. . . ha!
No, no, sorry. I just couldn’t keep it in. They are NOT little angels in the pew every Sunday. They are perfectly normal LITTLE KIDS in the pew every Sunday, which means my husband and I have had to learn how to parent them in that context.
We’re not perfect at this yet (seriously, ask anyone in our parish), but there are a few things we’ve found over the years that really help our kids behave in church – and a few more that even help them to start learning to participate in the worship themselves.
1) We let them know what we expect – and we help them keep track of those expectations.
The easiest way to we’ve found to help our kids keep track of how they’re doing is rubber bands! (Sounds weird, right? It’s not.) We give each kid three colored rubber bands to keep on their wrists. If we have to ask them too often to be quiet or sit still or otherwise behave, we take one of their rubber bands. If they lose all of them, they lose a privilege. (Usually dessert at the post-church potluck. This is a real loss at our church – we have some awesome bakers!)
The advantage of the rubber bands is that they’re quiet. We don’t have to go into long explanations with the kids in the middle of a quiet service. They know what it means.
And it’s simple. It actually makes it easier for the kids, because they have a concrete reminder of how they’re supposed to be acting. I honestly can’t remember if any of the kids have ever ended up losing all three. It usually only takes one or two, and they shape up their own behavior. I don’t have to bug them about it.
I seriously love this. I don’t know if it’ll work for your family, but for ours, it’s been magic.*
2) Let them be part of the service.
There are so many ways a child can participate in church. Some of them are before the service (handing out bulletins, setting up chairs), some of them are during the service (acolyting, ushering) and some after (helping the Altar Guild carry things, helping the sextons clean up).
I don’t think what it is matters so much, but when children serve in church, it starts to be their church, you know? They know they’re a real part of what’s going on, and I think this makes a big difference in their behavior.
Instantly? No. Not really. This one’s more about long-term gains, and them growing up to be the sort of people you hope they’ll grow up to be. But I think it’s important, and well worth it. (Like training them to do the chores at home, training them to serve in church is going to be more work for you, in the beginning.)
3) Teach them follow along with the service.
This will be a bigger thing once they’re old enough to read, but even little kids can learn to say the Lord’s prayer, or to sing the doxology. Again, this is about helping them grow up with church participation ingrained in their bones.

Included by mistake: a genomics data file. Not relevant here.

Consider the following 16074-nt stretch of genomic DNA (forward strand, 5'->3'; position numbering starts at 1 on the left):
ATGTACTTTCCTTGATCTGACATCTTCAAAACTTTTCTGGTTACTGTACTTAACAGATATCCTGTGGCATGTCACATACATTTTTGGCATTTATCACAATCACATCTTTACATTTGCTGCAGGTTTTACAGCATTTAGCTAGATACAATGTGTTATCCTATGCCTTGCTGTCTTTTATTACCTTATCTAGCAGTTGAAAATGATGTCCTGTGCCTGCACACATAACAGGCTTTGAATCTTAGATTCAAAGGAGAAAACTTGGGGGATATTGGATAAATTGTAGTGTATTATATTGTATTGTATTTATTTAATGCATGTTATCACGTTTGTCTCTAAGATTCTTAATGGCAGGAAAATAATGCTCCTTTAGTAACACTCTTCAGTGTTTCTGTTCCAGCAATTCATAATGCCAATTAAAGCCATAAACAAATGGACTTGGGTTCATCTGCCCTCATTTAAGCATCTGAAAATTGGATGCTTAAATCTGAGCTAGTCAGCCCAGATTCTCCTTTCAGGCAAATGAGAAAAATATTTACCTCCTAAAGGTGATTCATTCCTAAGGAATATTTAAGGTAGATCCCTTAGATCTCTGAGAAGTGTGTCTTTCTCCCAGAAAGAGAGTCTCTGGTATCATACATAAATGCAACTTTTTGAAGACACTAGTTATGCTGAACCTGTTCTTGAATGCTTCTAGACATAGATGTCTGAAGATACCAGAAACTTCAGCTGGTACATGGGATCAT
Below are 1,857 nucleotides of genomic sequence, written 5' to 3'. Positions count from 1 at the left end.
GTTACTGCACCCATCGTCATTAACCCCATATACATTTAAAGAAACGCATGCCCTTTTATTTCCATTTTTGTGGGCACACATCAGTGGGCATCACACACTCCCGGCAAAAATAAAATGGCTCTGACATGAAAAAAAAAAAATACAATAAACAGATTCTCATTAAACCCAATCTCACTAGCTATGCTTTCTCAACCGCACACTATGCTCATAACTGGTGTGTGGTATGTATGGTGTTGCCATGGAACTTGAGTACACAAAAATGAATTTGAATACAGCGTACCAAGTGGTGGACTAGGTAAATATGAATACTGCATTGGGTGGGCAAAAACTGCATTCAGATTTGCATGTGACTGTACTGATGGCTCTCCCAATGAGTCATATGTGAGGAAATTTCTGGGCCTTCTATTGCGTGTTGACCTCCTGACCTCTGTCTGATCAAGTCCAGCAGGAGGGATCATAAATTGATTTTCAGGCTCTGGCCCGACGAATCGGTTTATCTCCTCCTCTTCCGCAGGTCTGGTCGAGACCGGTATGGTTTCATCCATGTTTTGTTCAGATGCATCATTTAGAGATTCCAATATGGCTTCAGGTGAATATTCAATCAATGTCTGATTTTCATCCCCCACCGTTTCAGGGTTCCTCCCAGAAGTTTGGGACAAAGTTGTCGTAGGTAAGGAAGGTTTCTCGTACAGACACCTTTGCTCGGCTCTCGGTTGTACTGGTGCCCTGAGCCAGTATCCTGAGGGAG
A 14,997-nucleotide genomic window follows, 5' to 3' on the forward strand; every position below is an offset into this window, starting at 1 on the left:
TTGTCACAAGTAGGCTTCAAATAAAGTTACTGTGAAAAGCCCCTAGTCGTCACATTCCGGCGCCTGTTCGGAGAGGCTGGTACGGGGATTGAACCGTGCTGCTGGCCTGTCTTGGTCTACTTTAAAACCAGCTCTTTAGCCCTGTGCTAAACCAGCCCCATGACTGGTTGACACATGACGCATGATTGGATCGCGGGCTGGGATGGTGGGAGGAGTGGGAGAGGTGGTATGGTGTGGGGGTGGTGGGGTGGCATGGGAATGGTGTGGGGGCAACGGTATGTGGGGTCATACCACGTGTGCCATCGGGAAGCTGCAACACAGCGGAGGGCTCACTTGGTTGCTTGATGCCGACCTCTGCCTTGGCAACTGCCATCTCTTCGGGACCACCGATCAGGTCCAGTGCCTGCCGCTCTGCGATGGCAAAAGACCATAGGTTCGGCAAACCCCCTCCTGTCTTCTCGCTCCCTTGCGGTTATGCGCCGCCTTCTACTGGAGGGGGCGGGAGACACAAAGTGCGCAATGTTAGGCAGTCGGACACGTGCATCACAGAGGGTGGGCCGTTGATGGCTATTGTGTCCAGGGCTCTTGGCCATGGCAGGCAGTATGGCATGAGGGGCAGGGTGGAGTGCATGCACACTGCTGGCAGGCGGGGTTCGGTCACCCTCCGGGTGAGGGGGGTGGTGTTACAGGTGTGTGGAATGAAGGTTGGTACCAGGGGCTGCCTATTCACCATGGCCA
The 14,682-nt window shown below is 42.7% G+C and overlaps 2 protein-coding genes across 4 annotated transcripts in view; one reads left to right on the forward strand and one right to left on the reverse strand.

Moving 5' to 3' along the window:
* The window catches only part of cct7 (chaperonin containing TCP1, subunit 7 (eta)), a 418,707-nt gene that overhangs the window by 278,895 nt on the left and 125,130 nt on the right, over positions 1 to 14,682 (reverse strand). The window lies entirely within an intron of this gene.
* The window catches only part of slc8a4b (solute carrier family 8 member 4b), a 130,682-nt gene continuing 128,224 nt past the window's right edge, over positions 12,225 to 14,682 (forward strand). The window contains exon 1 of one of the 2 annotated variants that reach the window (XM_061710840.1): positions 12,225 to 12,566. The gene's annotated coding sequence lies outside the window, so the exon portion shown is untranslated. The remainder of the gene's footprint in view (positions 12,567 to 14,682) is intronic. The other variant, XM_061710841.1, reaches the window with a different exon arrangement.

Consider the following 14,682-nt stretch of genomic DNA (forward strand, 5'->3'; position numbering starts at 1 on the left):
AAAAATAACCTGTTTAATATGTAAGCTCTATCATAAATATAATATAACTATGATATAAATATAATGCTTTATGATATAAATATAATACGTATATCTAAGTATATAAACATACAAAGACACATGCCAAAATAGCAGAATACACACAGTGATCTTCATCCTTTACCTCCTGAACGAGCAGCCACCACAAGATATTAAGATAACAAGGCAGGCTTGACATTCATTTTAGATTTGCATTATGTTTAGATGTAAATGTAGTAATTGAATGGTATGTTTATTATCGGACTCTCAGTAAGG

But it also reflects a theological truth: these children really are part of the church body. This is their home, too. And as much as we can, we should help them take part.
4) Let them read.
They are still children. They probably won’t be up to following the sermon perfectly, or the priest’s long prayer.
But they can still have their minds focused on the Lord. Let them read the hymnal and the Bible. Let them bring along a Bible story book or two, or a comic book Bible (there are some really good ones out there).
Let them start on milk, if they’re not ready for meat. It’s still nourishment and – when they’re kids – it’s totally developmentally appropriate.
5) Let them draw or write.
This is sort of an echo of the point above. Have them draw the things they see in church: the crosses, the pictures in the stained glass window, the choir and the deacon, the Nativity scene at Christmas, the lilies at Easter.
Or have them take notes. Have them write a letter to the Lord, or copy down a verse from the pew Bible, or their own version of the Sunday school lesson they just heard.
Again, it’s just getting them used to the discipline of focusing on the Lord and his works and his word and his people. It doesn’t have to be perfect. Frankly, it won’t be. But it’s a start. And that’s good.
I hope these tips help! And if you have more to add, I’d certainly like to hear them! We’re only at the beginning of this journey, and I know there’s still a lot I have to learn.
Peace of Christ to you,
*We don't even use the rubberbands much anymore. But every couple of months, when the good behavior starts sort of dribbling into bad, we pull out this trick again, just to help them all remember how they're supposed to be acting. They remember, and then we can lay off the intense behavior-tracking for a few more months.
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